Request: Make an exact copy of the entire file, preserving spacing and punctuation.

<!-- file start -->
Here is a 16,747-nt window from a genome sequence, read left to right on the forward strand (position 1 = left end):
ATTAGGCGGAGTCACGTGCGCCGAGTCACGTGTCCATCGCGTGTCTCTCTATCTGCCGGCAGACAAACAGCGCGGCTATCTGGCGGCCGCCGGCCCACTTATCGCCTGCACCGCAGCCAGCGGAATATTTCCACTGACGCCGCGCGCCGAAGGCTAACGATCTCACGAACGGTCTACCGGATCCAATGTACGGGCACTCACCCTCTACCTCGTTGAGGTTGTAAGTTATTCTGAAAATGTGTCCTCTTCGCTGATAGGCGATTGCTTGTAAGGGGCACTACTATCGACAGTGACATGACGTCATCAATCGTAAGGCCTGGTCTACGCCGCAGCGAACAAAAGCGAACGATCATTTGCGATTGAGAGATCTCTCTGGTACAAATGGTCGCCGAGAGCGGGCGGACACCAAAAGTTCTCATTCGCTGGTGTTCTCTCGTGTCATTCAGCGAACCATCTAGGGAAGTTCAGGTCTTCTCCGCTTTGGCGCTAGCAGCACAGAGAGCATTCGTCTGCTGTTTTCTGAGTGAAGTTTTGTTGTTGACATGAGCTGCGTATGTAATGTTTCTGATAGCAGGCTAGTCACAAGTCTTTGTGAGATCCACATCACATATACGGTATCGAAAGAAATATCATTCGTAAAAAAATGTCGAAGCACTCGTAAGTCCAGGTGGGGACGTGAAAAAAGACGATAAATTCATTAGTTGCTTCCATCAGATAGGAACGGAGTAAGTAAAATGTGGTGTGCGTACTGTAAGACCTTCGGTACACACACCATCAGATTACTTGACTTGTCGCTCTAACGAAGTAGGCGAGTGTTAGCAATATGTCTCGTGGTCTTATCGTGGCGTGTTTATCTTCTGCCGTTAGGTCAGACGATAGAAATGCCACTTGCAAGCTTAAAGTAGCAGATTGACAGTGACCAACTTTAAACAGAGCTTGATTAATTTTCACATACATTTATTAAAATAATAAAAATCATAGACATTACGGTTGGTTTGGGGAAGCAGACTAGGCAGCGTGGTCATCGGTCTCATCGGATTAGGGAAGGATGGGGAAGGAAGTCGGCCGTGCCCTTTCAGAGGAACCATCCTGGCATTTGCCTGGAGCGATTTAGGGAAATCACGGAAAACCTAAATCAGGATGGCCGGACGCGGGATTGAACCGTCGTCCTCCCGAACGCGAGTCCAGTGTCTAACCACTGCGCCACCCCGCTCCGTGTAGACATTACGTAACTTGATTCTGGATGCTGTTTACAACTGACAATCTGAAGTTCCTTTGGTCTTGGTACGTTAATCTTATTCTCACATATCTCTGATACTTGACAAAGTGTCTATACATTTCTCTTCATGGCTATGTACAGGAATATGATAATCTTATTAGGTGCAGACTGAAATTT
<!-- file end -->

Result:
Here is a 16,747-nt window from a genome sequence, read left to right on the forward strand (position 1 = left end):
ATTAGGCGGAGTCACGTGCGCCGAGTCACGTGTCCATCGCGTGTCTCTCTATCTGCCGGCAGACAAACAGCGCGGCTATCTGGCGGCCGCCGGCCCACTTATCGCCTGCACCGCAGCCAGCGGAATATTTCCACTGACGCCGCGCGCCGAAGGCTAACGATCTCACGAACGGTCTACCGGATCCAATGTACGGGCACTCACCCTCTACCTCGTTGAGGTTGTAAGTTATTCTGAAAATGTGTCCTCTTCGCTGATAGGCGATTGCTTGTAAGGGGCACTACTATCGACAGTGACATGACGTCATCAATCGTAAGGCCTGGTCTACGCCGCAGCGAACAAAAGCGAACGATCATTTGCGATTGAGAGATCTCTCTGGTACAAATGGTCGCCGAGAGCGGGCGGACACCAAAAGTTCTCATTCGCTGGTGTTCTCTCGTGTCATTCAGCGAACCATCTAGGGAAGTTCAGGTCTTCTCCGCTTTGGCGCTAGCAGCACAGAGAGCATTCGTCTGCTGTTTTCTGAGTGAAGTTTTGTTGTTGACATGAGCTGCGTATGTAATGTTTCTGATAGCAGGCTAGTCACAAGTCTTTGTGAGATCCACATCACATATACGGTATCGAAAGAAATATCATTCGTAAAAAAATGTCGAAGCACTCGTAAGTCCAGGTGGGGACGTGAAAAAAGACGATAAATTCATTAGTTGCTTCCATCAGATAGGAACGGAGTAAGTAAAATGTGGTGTGCGTACTGTAAGACCTTCGGTACACACACCATCAGATTACTTGACTTGTCGCTCTAACGAAGTAGGCGAGTGTTAGCAATATGTCTCGTGGTCTTATCGTGGCGTGTTTATCTTCTGCCGTTAGGTCAGACGATAGAAATGCCACTTGCAAGCTTAAAGTAGCAGATTGACAGTGACCAACTTTAAACAGAGCTTGATTAATTTTCACATACATTTATTAAAATAATAAAAATCATAGACATTACGGTTGGTTTGGGGAAGCAGACTAGGCAGCGTGGTCATCGGTCTCATCGGATTAGGGAAGGATGGGGAAGGAAGTCGGCCGTGCCCTTTCAGAGGAACCATCCTGGCATTTGCCTGGAGCGATTTAGGGAAATCACGGAAAACCTAAATCAGGATGGCCGGACGCGGGATTGAACCGTCGTCCTCCCGAACGCGAGTCCAGTGTCTAACCACTGCGCCACCCCGCTCCGTGTAGACATTACGTAACTTGATTCTGGATGCTGTTTACAACTGACAATCTGAAGTTCCTTTGGTCTTGGTACGTTAATCTTATTCTCACATATCTCTGATACTTGACAAAGTGTCTATACATTTCTCTTCATGGCTATGTACAGGAATATGATAATCTTATTAGGTGCAGACTGAAATTT